The saying “Presentation is Everything” must have started in the restaurant industry. Good food is important, but how it’s presented distinguishes a great dining experience from being just another meal.
The presenters at the major auto shows are well rehearsed and trained so they can deliver top-notch product presentations to the crowds. Manufacturers want and need these presentations to be outstanding. If you take the same approach at your dealership, you will see a consistent increase in demonstration drives, sales, and overall gross profit.
After or during your contact questions and when you have chosen a vehicle to present, where do you start your vehicle presentation?
A vehicle presentation should always start at the front of the vehicle, because your end result has to be the customer sitting in the driver’s seat. I’ve heard others say suggest starting at the point of interest to the customer. This is OK, but remembers you are giving the customer control of your presentation. The bottom line is you have to get the customer into the driver’s seat.
Determining what type of customer you have will affect the time you spend with them. Visual person = less time; Auditory person = more time; Kinesthetic person = both, depending on your initial rapport established.
The average presentation should be 10 minutes. Your product knowledge is critical during your walk around. Professionals know every detail of their product and the competition’s.
No one is perfect, but your credibility is at risk if the customer asks a question you can’t answer. Be sure to acknowledge when the customer raises a point you are not familiar with. Say something like, “This is an excellent question and would it be OK if I find out the correct answer for you a bit later?”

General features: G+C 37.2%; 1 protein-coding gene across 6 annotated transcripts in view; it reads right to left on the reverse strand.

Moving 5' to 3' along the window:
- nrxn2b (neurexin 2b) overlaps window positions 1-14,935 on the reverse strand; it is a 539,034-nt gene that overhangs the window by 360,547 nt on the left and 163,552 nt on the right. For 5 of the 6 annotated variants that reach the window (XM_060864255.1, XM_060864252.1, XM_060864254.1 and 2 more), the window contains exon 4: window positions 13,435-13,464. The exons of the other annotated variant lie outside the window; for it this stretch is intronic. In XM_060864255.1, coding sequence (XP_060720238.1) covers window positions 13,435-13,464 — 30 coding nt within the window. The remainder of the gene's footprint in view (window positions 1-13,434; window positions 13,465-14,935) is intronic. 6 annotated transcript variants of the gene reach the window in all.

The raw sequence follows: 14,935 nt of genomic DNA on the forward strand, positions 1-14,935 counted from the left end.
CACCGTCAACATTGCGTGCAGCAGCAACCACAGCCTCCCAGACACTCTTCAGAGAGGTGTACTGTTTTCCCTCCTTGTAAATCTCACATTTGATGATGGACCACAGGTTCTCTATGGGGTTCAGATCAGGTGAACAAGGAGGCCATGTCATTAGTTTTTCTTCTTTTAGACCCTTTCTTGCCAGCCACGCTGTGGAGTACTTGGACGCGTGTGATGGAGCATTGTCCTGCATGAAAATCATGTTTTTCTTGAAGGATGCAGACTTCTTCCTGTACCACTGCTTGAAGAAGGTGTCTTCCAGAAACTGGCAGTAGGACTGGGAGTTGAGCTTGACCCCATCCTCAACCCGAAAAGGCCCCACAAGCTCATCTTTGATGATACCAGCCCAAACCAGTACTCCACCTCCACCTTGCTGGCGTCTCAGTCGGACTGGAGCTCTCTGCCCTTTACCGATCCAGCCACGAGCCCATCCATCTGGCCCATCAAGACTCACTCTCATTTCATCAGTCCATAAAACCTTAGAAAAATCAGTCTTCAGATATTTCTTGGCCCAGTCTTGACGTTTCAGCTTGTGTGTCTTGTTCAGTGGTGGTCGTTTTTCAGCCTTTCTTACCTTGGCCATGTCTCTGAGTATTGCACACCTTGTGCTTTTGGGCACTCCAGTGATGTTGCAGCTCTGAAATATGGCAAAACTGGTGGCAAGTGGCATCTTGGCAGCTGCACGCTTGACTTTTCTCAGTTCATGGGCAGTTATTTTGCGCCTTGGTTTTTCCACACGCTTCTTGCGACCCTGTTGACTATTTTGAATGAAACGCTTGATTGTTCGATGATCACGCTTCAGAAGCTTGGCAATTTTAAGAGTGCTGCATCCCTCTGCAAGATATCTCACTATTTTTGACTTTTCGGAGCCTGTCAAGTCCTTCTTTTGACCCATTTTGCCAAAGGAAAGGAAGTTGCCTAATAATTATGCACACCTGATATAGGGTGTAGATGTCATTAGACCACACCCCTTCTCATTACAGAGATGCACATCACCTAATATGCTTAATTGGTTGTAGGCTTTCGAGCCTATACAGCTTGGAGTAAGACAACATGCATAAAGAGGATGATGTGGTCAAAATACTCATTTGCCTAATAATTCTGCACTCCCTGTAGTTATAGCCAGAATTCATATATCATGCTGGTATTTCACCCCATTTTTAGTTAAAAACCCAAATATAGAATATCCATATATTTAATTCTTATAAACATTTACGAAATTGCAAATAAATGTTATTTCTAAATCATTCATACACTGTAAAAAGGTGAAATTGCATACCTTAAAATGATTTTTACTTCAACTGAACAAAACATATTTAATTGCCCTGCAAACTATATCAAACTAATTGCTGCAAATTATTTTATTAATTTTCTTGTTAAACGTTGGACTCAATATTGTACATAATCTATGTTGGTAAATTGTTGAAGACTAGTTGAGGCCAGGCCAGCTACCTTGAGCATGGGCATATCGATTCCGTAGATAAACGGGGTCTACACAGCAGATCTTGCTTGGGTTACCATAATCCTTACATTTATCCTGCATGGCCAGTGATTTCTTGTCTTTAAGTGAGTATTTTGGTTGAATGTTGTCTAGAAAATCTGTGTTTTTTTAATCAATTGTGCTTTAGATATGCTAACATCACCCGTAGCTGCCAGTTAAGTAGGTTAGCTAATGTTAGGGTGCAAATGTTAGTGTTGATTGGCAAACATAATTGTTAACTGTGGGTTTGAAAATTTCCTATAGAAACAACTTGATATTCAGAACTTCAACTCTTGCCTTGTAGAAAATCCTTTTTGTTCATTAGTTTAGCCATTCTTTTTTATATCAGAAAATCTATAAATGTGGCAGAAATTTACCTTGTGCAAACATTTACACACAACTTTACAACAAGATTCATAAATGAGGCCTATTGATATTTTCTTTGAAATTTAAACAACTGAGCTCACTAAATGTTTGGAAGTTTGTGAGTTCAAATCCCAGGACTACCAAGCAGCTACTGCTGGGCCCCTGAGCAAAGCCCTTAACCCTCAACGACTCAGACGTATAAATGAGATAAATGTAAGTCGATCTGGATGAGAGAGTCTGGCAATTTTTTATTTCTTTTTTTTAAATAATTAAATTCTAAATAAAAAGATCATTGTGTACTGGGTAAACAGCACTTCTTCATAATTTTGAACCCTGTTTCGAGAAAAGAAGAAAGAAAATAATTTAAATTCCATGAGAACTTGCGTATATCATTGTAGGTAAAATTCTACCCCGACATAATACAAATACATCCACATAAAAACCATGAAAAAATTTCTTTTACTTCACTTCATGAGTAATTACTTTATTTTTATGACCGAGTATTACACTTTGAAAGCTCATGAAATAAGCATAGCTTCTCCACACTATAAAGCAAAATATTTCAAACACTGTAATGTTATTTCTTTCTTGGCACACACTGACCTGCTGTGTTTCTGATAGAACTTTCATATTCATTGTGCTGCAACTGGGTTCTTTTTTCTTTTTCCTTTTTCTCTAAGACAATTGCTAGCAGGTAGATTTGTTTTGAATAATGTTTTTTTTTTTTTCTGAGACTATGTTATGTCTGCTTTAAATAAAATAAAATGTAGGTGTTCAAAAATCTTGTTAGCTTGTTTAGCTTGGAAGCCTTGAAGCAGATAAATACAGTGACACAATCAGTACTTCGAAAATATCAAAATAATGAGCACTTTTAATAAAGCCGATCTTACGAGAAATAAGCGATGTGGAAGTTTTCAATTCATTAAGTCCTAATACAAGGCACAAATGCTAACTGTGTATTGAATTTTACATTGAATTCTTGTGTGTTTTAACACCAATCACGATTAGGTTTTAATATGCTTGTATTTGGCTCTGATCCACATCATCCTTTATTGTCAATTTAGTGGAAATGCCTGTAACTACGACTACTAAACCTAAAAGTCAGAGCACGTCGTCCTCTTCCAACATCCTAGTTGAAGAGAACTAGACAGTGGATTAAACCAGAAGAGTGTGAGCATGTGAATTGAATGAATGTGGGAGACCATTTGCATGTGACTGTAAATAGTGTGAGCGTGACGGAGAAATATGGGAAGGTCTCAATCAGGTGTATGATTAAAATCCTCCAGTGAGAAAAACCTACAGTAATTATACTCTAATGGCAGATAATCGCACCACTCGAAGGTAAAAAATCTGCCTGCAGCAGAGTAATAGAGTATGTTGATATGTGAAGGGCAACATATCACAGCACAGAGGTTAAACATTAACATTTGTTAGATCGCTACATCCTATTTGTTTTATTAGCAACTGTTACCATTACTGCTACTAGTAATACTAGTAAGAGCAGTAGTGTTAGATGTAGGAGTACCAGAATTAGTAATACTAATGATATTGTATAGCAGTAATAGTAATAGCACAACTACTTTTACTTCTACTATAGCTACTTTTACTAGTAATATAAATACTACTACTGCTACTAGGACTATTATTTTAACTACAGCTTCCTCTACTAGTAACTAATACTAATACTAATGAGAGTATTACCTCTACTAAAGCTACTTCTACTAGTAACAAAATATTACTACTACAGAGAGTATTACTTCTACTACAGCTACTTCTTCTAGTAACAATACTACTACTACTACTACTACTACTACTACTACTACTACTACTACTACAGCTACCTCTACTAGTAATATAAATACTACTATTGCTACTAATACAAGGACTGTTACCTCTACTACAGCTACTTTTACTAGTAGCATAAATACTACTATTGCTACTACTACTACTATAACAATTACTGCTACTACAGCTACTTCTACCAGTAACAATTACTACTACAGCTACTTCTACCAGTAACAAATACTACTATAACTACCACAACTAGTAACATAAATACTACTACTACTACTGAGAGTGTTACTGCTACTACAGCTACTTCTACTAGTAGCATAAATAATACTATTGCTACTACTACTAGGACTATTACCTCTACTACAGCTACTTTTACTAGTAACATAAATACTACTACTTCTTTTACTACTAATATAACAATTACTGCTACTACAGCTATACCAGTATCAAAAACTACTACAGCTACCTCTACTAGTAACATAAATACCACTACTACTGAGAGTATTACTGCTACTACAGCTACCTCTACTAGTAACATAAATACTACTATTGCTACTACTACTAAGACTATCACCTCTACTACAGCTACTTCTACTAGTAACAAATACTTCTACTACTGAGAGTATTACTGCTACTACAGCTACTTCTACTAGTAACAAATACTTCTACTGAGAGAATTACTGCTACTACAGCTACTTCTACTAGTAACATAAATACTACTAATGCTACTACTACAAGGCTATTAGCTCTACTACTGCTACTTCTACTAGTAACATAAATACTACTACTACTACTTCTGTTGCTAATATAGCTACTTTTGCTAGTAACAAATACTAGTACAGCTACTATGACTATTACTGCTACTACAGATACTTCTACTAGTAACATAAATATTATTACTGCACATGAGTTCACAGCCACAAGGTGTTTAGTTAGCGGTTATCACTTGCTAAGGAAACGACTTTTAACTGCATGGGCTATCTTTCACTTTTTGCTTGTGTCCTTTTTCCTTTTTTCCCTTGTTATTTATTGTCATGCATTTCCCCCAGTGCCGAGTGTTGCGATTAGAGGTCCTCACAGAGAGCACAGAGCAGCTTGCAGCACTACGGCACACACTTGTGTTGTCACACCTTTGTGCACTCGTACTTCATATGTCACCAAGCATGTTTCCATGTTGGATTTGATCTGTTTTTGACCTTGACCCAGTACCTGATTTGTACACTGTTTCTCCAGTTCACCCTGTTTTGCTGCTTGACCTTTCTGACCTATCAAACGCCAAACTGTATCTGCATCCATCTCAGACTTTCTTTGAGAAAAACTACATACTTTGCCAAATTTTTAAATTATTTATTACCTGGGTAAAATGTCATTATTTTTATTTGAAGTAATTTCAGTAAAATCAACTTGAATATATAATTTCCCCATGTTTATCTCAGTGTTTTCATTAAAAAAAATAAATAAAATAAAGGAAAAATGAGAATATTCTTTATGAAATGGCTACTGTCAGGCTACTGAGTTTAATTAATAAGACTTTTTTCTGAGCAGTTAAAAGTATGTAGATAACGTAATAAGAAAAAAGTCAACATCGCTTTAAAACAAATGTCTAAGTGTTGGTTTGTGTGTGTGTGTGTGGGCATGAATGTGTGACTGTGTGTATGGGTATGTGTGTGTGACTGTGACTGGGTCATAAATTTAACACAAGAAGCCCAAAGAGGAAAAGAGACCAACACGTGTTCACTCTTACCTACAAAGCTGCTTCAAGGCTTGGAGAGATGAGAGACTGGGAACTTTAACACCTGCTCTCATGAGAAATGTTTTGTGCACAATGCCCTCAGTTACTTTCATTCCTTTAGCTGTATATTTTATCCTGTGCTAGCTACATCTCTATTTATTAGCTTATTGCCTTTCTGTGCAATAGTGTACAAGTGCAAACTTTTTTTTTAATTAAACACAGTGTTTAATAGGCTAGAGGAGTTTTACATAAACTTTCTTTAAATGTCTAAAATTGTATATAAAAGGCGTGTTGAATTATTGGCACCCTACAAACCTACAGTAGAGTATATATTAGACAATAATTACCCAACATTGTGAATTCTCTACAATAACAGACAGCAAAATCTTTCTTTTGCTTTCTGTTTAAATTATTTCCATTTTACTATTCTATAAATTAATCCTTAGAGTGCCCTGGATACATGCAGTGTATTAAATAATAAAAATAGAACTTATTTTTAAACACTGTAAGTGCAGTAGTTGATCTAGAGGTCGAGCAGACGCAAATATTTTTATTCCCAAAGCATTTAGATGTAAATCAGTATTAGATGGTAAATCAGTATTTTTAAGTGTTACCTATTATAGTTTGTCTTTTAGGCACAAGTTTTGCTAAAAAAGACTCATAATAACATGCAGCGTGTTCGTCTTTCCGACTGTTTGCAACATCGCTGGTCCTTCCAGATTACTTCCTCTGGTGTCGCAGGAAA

It is important not to avoid the question; write it down and answer it later.
Do not interrupt the flow of your presentation to look for the answer unless it is of critical concern that influences the selection.
Six Position Vehicle Walk Around
1. Explain the front of vehicle, styling and aerodynamics of the vehicle.
2. Explain everything about the engine.
3. Explain the passenger side of the vehicle and open doors.
4. Explain the trunk and rear of the vehicle.
5. Open driver’s side door and go over the interior features.
6. Seat the customer in driver’s seat and explain gauges etc.

When you can, you should always show a vehicle feature and explain any benefits that are related to it.
At the end of the walk around, with the customer sitting in the driver’s seat say to them: “Let me show you the vehicle properly. I’ll be right back.”
Do not hesitate; just go and get a dealer plate and come back to the vehicle and put it on the car. When you are back to the vehicle ask/tell the customer: “Mr. Customer, for safety reasons could you please sit in the passenger seat while I drive the vehicle out of the dealership?
Never ask the customer if they would like to go on a test drive, because if you do; statistics show you have a 50/50 chance of actual going on the test drive. If you just assume the demo drive your chances climb to a 70/30 that you will be going on the demonstration drive. More demonstration drives, always results in more sales.
It’s all about presentation. Your goal of a vehicle presentation is to get the customer to the next step, the demo drive. The proper amount of professional quality time spent during your vehicle presentation, combined with your contact question and a demo drive, will separate the great sales people from the average.
Brandon K. Hardison

Champion Strategies